Anything, absolutely anything, bad for Verisign or ICANN (exception: Karl Auerbach -and excuse my potentially poor spelling of his name), is good for the Internet as a whole. This can either be non-news or amazingly great news but it simply cannot be bad news.
posted by Ryvar at 11:06 PM on September 3, 2002


though i'm glad they're catching shit, i wish it was for their more serious offenses

I want them to catch shit for every reason there is, but this may not be as insignificant as some assume. I don't usually believe that VeriSign's "sloppiness" is random -- I believe it is deliberate, and I have good reasons for that suspicion. VeriSign consistently "makes mistakes" which prevent me from moving my domains to another registrar.

You cannot transfer away a domain if you haven't paid your registration fee. Think about this: If VeriSign "accidentally" has WHOIS info on you that says your domain has expired, they "can't allow" you to transfer the domain to another registrar.
posted by edlundart at 11:30 PM on September 3, 2002


Um, what? Where do you get that doctrine? Either I'm misunderstanding your point, or we totally disagree on the disposition of property law.

I guess the point I'm trying to make is that people need to be held accountable, and the government has always recognized that. If somesome has issue with a property owner (in the case of domain names, perhaps trademark or copyright infringement) there needs to be a way they can contact the owner and resolve the situation.

That's just silly. I should spend a couple of grand on my attorney for a domain that costs less than $30 a year? (not counting the hosting) No, that's putting entirely too much burden on regular people.

Themes the breaks... no one is forced to own a domain name. By doing so, (as with any property) you place yourself in the public eye and take on a liability.
posted by rogue at 1:27 AM on September 4, 2002


Hmmm. I got tired of postal junk (spam) mail, especially all the fake domain renewal notices I was receiving - so I changed my WHOIS data to say among other things "RETURN TO SENDER" in the mailing address field. That way all that junk mail gets bounced back to the sender.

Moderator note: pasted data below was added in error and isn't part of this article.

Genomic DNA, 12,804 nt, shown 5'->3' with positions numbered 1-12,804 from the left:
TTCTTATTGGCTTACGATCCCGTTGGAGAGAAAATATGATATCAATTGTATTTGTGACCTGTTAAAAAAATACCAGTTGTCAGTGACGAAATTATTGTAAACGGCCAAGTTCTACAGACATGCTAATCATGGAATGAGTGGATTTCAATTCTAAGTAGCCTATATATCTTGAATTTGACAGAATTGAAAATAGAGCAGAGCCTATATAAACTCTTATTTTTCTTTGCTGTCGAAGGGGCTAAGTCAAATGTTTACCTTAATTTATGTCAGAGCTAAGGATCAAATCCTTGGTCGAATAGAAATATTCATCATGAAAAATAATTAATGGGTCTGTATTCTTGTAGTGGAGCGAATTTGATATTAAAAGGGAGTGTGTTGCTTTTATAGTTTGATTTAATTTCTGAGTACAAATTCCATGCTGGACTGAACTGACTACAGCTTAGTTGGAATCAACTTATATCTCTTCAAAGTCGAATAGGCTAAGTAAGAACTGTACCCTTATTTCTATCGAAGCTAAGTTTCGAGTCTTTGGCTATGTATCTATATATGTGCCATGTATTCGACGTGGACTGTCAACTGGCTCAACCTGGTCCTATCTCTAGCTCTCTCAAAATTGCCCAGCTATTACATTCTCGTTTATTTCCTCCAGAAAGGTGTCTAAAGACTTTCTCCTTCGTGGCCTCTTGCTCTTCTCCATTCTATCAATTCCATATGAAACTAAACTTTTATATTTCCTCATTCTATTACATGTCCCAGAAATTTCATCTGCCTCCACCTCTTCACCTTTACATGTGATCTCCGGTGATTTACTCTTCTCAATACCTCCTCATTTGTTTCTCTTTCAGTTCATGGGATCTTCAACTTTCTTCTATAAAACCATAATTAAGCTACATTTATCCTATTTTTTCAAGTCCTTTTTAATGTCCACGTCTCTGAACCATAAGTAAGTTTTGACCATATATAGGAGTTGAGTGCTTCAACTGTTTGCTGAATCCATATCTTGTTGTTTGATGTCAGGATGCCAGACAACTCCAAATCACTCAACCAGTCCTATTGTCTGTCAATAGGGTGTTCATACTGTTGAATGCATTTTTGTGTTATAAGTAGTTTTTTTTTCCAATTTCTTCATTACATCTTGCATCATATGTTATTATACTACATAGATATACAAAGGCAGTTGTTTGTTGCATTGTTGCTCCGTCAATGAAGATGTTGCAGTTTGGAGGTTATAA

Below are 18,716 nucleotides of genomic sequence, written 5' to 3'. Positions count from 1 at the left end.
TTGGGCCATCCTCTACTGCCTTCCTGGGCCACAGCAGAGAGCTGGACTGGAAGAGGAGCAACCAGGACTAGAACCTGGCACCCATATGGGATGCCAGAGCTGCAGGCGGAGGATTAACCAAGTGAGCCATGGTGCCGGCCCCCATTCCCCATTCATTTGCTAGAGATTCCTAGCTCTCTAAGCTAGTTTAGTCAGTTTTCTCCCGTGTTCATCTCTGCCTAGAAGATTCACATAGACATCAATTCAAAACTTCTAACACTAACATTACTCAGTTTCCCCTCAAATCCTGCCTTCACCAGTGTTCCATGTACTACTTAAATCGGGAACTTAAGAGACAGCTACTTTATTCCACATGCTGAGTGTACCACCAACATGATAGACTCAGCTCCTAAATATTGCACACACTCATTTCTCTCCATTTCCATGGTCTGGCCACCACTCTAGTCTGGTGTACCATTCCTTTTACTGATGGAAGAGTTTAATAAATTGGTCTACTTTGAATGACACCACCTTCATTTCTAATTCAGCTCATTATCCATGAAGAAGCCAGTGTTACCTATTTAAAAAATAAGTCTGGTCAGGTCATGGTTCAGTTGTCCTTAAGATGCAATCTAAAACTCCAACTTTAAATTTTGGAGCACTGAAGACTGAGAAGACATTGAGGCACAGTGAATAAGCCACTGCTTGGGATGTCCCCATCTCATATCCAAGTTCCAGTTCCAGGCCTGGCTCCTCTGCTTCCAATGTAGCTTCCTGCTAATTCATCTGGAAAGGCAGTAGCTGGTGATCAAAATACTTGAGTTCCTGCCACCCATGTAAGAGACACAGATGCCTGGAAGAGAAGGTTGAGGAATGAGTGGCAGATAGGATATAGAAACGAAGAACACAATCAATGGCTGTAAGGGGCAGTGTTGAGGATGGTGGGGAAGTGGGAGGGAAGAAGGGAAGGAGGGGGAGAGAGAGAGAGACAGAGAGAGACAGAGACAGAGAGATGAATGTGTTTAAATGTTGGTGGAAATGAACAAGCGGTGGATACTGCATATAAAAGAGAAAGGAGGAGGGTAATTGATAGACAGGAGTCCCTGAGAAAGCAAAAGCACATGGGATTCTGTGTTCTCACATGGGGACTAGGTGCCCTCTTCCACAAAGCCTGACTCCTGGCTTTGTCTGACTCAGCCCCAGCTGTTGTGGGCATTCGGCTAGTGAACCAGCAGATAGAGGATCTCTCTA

Why are the spammers allowed to freely forge whois data, but I'm supposed to provide a real mailing address (which has nothing to do with my billing info) so I can be spammed/junk mailed?
posted by jca at 1:32 AM on September 4, 2002


my psychotic exes can't track me down via my whois info

What a great line. Not just 'psychotic ex', but psychotic exes.

I have rubbish printed in some of my whois addresses also, for the other reasons you give (spam, etc). How are Verisign going to ensure that their entire whois database is up-to-date in fifteen days? And even if they sort out the domains listed by icann, it wouldn't be hard to come up with 1500 more that are incorrect... I'm about as anti-Verisign as the next person (the amount of 'your domain needs renewing!' notices I've had from them...) but this feels like a pretty pointless thing to take them to task over.
posted by humuhumu at 2:11 AM on September 4, 2002


Hmmm, ICANN vs. VeriSign...

I have absolutely no idea who to root for.
posted by mmoncur at 4:49 AM on September 4, 2002


I'm a bit concerned because I don't necessarily want registrars to crack down on domains with incorrect/false contact information. I know that the web is supposed to be an open exchange, blahblahblah...but I can't afford to have my name on my domain.

Couldn't they have focused on the other terrible infractions VeriSign has committed? Such as allowing the theft of domains right under their noses? Such as allowing the transfer of domains without the information required to start those transfers?
posted by jennak at 7:04 AM on September 4, 2002


CNet coverage.
posted by mcwetboy at 8:24 AM on September 4, 2002


Themes the breaks... no one is forced to own a domain name. By doing so, (as with any property) you place yourself in the public eye and take on a liability.
posted by rogue


Nope, I can find nothing in the legal code that supports that. Again, what doctrine are you basing that claim upon?

What a great line. Not just 'psychotic ex', but psychotic exes.

Ah well, ya know...the 80's.....then there was the 90's. It got better once I gave up drummers and philosophers. ;-)
posted by dejah420 at 10:10 AM on September 4, 2002


I received a couple of e-mails today from auDA, the Domain Administrator for all .au domains, advising that a company called Internet Registry Pty Ltd has been sending out the same sort of false renewals that VeriSign was sending. They have also been leading people into believing that they can renew domains for longer than 2 years by renewing early and telling people that they need to supply the registry key to "renew" the domain.

Is this a trend, or is there some connection?
posted by dg at 3:11 PM on September 10, 2002